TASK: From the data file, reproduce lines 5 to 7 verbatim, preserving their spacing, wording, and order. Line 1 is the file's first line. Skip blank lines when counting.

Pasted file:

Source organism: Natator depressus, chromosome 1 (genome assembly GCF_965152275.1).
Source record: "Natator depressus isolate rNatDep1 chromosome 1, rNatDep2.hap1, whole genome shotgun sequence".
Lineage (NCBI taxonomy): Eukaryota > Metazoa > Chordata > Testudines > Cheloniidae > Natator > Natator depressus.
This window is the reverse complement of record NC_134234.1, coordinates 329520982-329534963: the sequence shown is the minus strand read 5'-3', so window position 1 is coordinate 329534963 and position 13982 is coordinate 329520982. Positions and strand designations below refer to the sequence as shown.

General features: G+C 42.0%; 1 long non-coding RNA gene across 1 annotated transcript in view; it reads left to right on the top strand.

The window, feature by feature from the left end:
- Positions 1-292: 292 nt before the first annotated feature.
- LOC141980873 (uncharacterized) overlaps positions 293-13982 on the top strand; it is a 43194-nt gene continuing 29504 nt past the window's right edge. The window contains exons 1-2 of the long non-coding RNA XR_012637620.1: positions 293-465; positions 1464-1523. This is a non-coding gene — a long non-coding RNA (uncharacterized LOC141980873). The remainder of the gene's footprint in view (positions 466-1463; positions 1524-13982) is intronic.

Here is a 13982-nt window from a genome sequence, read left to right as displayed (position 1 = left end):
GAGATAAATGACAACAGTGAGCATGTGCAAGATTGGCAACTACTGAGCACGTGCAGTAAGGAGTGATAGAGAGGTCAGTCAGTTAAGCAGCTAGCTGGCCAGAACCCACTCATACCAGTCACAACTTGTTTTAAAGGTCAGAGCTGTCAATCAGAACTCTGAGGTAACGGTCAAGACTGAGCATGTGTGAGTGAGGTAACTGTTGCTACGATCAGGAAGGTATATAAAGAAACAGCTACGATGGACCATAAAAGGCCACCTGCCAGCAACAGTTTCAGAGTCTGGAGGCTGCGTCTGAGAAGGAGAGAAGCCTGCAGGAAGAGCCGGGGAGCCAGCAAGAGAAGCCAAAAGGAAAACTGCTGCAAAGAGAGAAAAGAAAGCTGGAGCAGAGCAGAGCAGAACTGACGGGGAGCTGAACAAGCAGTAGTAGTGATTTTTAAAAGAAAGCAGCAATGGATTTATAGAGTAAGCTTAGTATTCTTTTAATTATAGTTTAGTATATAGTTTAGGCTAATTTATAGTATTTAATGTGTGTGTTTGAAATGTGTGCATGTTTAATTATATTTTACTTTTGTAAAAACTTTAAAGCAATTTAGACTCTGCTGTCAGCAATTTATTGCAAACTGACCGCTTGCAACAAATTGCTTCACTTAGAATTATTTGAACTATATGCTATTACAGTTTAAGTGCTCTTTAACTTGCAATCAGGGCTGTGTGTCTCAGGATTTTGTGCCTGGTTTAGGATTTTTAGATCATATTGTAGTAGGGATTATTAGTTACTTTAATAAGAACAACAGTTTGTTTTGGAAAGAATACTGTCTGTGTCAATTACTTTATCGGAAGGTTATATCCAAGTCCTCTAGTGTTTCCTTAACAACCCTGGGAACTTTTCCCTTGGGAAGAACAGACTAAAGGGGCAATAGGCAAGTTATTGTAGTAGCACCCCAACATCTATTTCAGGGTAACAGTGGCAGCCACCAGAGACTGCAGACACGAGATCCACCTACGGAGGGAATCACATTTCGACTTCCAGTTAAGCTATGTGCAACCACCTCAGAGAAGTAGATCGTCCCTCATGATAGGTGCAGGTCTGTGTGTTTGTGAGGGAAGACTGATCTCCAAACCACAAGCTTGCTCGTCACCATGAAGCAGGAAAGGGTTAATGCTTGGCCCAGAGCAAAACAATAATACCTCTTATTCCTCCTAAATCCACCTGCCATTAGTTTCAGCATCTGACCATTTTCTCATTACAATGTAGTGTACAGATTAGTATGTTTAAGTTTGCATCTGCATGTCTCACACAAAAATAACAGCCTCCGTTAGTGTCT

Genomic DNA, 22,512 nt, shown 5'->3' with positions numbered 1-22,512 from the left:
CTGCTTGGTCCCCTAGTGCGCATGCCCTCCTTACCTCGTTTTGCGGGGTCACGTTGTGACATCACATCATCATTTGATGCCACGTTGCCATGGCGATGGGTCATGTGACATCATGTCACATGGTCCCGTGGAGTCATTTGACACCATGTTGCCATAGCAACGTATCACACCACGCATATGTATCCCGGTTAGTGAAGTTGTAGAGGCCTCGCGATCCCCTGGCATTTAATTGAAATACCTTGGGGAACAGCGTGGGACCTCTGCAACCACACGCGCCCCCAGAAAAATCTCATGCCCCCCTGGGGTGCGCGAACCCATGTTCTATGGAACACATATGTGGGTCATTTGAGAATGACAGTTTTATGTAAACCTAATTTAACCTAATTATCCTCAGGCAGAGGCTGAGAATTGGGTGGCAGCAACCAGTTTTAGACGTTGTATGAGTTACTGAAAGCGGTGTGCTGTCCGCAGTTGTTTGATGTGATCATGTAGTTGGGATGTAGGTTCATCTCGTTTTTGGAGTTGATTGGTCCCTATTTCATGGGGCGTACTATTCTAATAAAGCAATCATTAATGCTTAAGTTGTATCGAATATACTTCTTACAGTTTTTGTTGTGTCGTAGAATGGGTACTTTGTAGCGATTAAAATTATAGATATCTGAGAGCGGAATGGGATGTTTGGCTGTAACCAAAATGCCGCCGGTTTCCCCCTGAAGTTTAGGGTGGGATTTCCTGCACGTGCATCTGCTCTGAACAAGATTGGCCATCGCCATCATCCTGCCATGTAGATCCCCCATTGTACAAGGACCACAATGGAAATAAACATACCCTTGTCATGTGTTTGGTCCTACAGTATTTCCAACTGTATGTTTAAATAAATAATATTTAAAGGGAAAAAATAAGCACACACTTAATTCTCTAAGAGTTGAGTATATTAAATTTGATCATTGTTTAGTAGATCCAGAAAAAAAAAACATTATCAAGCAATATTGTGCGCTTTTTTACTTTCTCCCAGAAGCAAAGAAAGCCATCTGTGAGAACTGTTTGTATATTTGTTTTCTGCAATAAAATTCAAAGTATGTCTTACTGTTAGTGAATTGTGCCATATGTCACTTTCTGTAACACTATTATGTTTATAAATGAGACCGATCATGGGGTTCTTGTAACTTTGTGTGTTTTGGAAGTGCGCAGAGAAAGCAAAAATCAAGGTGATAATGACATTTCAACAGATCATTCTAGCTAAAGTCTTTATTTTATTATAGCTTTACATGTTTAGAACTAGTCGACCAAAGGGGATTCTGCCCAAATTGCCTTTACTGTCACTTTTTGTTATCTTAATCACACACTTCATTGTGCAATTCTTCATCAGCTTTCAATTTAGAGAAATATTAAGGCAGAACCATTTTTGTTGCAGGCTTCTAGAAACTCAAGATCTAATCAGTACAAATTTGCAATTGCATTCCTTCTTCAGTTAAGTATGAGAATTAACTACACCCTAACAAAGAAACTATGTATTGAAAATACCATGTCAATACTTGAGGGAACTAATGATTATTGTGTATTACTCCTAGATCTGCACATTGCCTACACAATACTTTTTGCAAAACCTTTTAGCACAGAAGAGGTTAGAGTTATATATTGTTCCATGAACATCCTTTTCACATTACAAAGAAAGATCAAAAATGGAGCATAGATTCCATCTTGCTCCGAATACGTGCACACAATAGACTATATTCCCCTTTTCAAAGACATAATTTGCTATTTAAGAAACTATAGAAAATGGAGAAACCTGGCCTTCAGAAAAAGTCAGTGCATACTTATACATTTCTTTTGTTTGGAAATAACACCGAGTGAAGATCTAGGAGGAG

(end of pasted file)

General features: G+C 42.0%; 1 long non-coding RNA gene across 1 annotated transcript in view; it reads left to right on the top strand.

The window, feature by feature from the left end:
- Positions 1-292: 292 nt before the first annotated feature.